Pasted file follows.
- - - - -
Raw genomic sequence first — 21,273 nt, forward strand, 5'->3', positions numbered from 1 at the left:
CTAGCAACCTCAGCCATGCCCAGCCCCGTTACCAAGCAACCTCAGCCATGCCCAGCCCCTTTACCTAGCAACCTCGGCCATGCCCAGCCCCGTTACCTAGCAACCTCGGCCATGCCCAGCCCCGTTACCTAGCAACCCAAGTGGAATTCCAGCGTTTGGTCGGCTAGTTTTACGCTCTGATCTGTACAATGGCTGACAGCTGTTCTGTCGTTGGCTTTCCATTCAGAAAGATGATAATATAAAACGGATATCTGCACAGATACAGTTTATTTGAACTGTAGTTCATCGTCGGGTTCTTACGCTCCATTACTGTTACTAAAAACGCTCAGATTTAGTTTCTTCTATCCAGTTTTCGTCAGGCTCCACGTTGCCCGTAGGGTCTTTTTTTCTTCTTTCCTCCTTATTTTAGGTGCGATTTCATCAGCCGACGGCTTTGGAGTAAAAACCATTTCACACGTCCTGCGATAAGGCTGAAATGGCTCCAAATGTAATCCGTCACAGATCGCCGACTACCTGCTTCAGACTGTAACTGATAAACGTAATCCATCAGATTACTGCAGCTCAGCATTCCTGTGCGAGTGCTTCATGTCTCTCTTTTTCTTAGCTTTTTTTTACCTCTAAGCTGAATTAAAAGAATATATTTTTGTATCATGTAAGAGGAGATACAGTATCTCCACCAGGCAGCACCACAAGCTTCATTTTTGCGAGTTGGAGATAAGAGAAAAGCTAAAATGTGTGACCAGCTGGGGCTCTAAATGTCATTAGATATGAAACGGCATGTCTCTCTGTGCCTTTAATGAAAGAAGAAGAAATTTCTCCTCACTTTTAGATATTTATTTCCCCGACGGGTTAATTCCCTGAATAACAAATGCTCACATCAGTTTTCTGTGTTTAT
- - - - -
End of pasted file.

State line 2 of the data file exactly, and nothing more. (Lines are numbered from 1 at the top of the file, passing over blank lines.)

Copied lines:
CTAGCAACCTCAGCCATGCCCAGCCCCGTTACCAAGCAACCTCAGCCATGCCCAGCCCCTTTACCTAGCAACCTCGGCCATGCCCAGCCCCGTTACCTAGCAACCTCGGCCATGCCCAGCCCCGTTACCTAGCAACCCAAGTGGAATTCCAGCGTTTGGTCGGCTAGTTTTACGCTCTGATCTGTACAATGGCTGACAGCTGTTCTGTCGTTGGCTTTCCATTCAGAAAGATGATAATATAAAACGGATATCTGCACAGATACAGTTTATTTGAACTGTAGTTCATCGTCGGGTTCTTACGCTCCATTACTGTTACTAAAAACGCTCAGATTTAGTTTCTTCTATCCAGTTTTCGTCAGGCTCCACGTTGCCCGTAGGGTCTTTTTTTCTTCTTTCCTCCTTATTTTAGGTGCGATTTCATCAGCCGACGGCTTTGGAGTAAAAACCATTTCACACGTCCTGCGATAAGGCTGAAATGGCTCCAAATGTAATCCGTCACAGATCGCCGACTACCTGCTTCAGACTGTAACTGATAAACGTAATCCATCAGATTACTGCAGCTCAGCATTCCTGTGCGAGTGCTTCATGTCTCTCTTTTTCTTAGCTTTTTTTTACCTCTAAGCTGAATTAAAAGAATATATTTTTGTATCATGTAAGAGGAGATACAGTATCTCCACCAGGCAGCACCACAAGCTTCATTTTTGCGAGTTGGAGATAAGAGAAAAGCTAAAATGTGTGACCAGCTGGGGCTCTAAATGTCATTAGATATGAAACGGCATGTCTCTCTGTGCCTTTAATGAAAGAAGAAGAAATTTCTCCTCACTTTTAGATATTTATTTCCCCGACGGGTTAATTCCCTGAATAACAAATGCTCACATCAGTTTTCTGTGTTTAT